Is playing Balogun really a risk for OU?
Last week, I contended that Florida State had done Oklahoma a favor by bringing up concerns about Mike Balogun’s eligibility. After all, if the Sooner reserve linebacker was found to be ineligible after the fact, it might cost the Sooners dearly.
But you know what? I’m not so sure that it would.
Last week, the NCAA ruled that the Memphis men’s basketball team had committed some pretty serious rules violations. Former Tiger star Derrick Rose cheated on his ACT to get into school. His older brother then received almost two thousand dollars in impermissible benefits.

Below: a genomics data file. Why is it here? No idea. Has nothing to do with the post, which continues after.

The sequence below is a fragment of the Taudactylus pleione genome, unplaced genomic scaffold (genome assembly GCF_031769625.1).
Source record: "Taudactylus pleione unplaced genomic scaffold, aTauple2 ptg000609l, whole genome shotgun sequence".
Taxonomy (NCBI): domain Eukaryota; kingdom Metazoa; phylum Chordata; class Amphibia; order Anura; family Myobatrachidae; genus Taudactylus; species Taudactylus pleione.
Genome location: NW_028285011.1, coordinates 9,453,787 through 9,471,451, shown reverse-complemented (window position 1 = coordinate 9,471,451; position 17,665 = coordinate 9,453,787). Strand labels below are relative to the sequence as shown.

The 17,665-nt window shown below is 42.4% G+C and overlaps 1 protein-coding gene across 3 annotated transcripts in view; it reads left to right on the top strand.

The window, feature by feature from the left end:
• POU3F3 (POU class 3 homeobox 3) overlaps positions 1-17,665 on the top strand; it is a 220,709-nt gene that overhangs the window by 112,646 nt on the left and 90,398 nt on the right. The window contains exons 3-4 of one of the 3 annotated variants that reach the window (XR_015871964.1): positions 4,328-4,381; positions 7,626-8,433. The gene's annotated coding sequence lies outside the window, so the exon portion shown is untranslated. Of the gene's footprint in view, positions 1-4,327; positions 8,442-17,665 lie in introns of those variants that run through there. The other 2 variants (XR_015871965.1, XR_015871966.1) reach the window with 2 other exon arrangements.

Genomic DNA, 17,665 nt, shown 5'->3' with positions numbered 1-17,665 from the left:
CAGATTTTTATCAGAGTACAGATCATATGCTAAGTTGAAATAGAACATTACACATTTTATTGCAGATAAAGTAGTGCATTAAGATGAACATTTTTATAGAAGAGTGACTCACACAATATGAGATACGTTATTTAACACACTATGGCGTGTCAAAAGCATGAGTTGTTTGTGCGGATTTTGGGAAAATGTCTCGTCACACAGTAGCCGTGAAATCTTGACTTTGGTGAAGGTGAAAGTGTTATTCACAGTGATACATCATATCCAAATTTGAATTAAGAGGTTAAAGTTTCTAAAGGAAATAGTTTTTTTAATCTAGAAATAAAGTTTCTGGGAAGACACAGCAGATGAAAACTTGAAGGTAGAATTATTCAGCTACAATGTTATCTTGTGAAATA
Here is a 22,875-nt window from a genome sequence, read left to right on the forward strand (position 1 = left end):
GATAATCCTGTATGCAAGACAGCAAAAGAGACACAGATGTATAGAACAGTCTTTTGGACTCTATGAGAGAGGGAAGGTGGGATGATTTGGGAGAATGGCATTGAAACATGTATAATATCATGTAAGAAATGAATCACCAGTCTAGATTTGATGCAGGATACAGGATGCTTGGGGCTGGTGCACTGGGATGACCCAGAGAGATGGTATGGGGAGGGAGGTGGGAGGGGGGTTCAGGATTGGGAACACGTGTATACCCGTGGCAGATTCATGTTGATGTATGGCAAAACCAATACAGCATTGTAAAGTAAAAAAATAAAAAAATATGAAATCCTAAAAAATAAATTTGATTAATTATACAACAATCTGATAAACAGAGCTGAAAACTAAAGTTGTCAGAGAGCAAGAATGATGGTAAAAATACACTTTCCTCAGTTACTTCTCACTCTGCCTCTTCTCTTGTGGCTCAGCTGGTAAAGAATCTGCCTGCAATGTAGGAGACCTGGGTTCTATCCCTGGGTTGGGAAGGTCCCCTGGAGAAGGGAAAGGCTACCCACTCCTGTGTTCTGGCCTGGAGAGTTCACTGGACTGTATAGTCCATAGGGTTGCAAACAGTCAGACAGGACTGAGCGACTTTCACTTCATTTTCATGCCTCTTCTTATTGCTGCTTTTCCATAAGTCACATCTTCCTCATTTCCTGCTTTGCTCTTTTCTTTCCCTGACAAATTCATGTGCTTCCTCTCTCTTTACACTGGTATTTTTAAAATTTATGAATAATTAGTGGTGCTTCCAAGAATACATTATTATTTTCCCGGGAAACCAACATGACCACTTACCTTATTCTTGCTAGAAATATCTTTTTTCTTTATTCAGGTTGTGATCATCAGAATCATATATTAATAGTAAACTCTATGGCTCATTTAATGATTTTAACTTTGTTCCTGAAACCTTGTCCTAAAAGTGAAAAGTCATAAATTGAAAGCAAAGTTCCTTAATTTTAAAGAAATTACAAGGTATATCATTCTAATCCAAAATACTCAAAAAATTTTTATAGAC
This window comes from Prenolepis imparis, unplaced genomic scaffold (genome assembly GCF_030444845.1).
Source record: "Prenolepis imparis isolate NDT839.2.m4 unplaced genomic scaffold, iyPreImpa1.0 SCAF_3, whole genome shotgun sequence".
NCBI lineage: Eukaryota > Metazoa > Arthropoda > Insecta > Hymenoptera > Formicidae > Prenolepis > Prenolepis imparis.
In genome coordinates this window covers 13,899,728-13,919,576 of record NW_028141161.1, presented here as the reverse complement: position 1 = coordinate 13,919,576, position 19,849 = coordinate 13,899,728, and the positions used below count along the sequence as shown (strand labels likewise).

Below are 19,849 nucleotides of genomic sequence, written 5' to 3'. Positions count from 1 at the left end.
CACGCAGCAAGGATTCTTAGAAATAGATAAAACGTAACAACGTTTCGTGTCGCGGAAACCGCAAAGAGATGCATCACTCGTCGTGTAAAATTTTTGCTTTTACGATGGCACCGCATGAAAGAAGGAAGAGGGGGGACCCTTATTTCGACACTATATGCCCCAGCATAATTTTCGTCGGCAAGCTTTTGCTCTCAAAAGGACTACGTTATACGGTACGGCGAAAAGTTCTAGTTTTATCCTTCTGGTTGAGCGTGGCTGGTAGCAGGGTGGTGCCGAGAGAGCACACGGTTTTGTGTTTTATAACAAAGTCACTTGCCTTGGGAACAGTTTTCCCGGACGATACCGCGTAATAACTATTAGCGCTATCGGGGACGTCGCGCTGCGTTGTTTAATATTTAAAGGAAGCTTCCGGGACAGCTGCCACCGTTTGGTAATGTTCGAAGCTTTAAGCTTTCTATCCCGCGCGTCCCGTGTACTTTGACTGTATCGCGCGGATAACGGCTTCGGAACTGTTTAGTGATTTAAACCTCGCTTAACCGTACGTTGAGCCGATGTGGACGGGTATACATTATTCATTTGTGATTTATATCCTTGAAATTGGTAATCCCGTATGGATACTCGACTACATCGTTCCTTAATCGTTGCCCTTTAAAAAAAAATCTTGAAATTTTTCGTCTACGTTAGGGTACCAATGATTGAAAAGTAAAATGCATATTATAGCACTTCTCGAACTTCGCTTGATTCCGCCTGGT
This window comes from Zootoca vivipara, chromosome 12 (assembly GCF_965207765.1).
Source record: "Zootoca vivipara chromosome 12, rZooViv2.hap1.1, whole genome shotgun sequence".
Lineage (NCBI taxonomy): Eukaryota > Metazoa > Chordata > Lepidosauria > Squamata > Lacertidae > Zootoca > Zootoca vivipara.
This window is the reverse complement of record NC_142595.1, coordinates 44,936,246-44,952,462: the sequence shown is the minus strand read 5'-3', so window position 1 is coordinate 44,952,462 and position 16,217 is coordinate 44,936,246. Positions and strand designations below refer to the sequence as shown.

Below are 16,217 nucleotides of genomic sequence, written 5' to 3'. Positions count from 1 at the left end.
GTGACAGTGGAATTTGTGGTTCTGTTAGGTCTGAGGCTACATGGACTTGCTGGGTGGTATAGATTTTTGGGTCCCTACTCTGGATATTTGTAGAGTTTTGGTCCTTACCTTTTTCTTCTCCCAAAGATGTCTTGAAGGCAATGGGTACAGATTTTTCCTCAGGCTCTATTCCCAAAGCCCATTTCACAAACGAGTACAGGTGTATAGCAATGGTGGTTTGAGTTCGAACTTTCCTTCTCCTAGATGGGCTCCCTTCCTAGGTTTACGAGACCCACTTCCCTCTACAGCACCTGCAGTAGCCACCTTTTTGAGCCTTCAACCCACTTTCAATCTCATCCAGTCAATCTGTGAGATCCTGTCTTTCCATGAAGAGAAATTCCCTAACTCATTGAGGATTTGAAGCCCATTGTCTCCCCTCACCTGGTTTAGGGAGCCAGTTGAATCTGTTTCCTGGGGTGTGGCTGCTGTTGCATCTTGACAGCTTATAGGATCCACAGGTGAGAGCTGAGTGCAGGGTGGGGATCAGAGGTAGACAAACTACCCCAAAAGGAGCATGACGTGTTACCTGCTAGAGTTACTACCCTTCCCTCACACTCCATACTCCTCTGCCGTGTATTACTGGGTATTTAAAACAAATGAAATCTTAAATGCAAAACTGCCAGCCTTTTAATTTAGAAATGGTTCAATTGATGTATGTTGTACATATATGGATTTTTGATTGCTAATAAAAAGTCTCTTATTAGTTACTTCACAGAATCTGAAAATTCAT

So, how did the NCAA punish Memphis? How did it lower the boom? By placing it on three years probation and stripping it of 38 victories from the 2007-2008 season.
Wow. How will Memphis ever recover?
Seriously, this was a slap on the wrist for some serious violations. Memphis isn’t going to lose any scholarships, and it doesn’t face a postseason ban. So, basically, the NCAA said, “Hey, we know you committed some of the most egregious sins that can be committed in college athletics. These were crimes that would equate to blackmail and fraud and worse in the real world. But you know what? We’re just going to erase those wins from that Final Four season and call it good?”
Really? That’s all the punishment that those violations deserved?
Just because a school is forced to vacate wins doesn’t mean the players and the coaches suddenly walk around feeling like they lost those games.
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